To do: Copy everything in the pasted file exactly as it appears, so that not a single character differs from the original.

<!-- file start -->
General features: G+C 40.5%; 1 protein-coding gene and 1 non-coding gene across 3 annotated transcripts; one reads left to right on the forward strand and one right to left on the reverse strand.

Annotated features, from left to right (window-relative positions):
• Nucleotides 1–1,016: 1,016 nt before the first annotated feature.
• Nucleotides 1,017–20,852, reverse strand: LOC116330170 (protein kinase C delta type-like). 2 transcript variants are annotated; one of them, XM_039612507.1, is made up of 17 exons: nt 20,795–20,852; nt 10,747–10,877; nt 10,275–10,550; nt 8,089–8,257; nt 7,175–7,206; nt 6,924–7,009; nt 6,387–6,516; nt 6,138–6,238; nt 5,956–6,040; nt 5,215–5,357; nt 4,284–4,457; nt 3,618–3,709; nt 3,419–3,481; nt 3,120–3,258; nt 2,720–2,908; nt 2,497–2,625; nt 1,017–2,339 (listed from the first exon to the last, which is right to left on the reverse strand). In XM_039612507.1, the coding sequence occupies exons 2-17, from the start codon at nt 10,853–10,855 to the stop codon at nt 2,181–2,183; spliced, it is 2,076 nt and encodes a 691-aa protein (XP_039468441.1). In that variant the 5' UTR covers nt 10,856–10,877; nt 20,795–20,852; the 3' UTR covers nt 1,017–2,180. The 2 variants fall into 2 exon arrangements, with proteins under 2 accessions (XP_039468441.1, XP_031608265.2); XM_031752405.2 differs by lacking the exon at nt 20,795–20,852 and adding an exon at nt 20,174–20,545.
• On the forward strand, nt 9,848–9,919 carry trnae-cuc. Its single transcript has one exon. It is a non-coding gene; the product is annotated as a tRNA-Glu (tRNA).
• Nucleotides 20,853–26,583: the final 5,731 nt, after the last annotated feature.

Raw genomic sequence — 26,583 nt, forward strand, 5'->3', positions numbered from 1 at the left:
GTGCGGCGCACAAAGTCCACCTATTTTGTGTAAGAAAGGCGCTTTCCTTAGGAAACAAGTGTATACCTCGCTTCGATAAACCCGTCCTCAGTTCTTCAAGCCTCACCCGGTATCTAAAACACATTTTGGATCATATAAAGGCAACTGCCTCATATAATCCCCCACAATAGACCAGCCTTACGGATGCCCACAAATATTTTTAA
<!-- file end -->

General features: G+C 40.5%; 1 protein-coding gene and 1 non-coding gene across 3 annotated transcripts; one reads left to right on the forward strand and one right to left on the reverse strand.

Annotated features, from left to right (window-relative positions):
• Nucleotides 1–1,016: 1,016 nt before the first annotated feature.
• Nucleotides 1,017–20,852, reverse strand: LOC116330170 (protein kinase C delta type-like). 2 transcript variants are annotated; one of them, XM_039612507.1, is made up of 17 exons: nt 20,795–20,852; nt 10,747–10,877; nt 10,275–10,550; nt 8,089–8,257; nt 7,175–7,206; nt 6,924–7,009; nt 6,387–6,516; nt 6,138–6,238; nt 5,956–6,040; nt 5,215–5,357; nt 4,284–4,457; nt 3,618–3,709; nt 3,419–3,481; nt 3,120–3,258; nt 2,720–2,908; nt 2,497–2,625; nt 1,017–2,339 (listed from the first exon to the last, which is right to left on the reverse strand). In XM_039612507.1, the coding sequence occupies exons 2-17, from the start codon at nt 10,853–10,855 to the stop codon at nt 2,181–2,183; spliced, it is 2,076 nt and encodes a 691-aa protein (XP_039468441.1). In that variant the 5' UTR covers nt 10,856–10,877; nt 20,795–20,852; the 3' UTR covers nt 1,017–2,180. The 2 variants fall into 2 exon arrangements, with proteins under 2 accessions (XP_039468441.1, XP_031608265.2); XM_031752405.2 differs by lacking the exon at nt 20,795–20,852 and adding an exon at nt 20,174–20,545.
• On the forward strand, nt 9,848–9,919 carry trnae-cuc. Its single transcript has one exon. It is a non-coding gene; the product is annotated as a tRNA-Glu (tRNA).
• Nucleotides 20,853–26,583: the final 5,731 nt, after the last annotated feature.

Raw genomic sequence — 26,583 nt, forward strand, 5'->3', positions numbered from 1 at the left:
GTGCGGCGCACAAAGTCCACCTATTTTGTGTAAGAAAGGCGCTTTCCTTAGGAAACAAGTGTATACCTCGCTTCGATAAACCCGTCCTCAGTTCTTCAAGCCTCACCCGGTATCTAAAACACATTTTGGATCATATAAAGGCAACTGCCTCATATAATCCCCCACAATAGACCAGCCTTACGGATGCCCACAAATATTTTTAA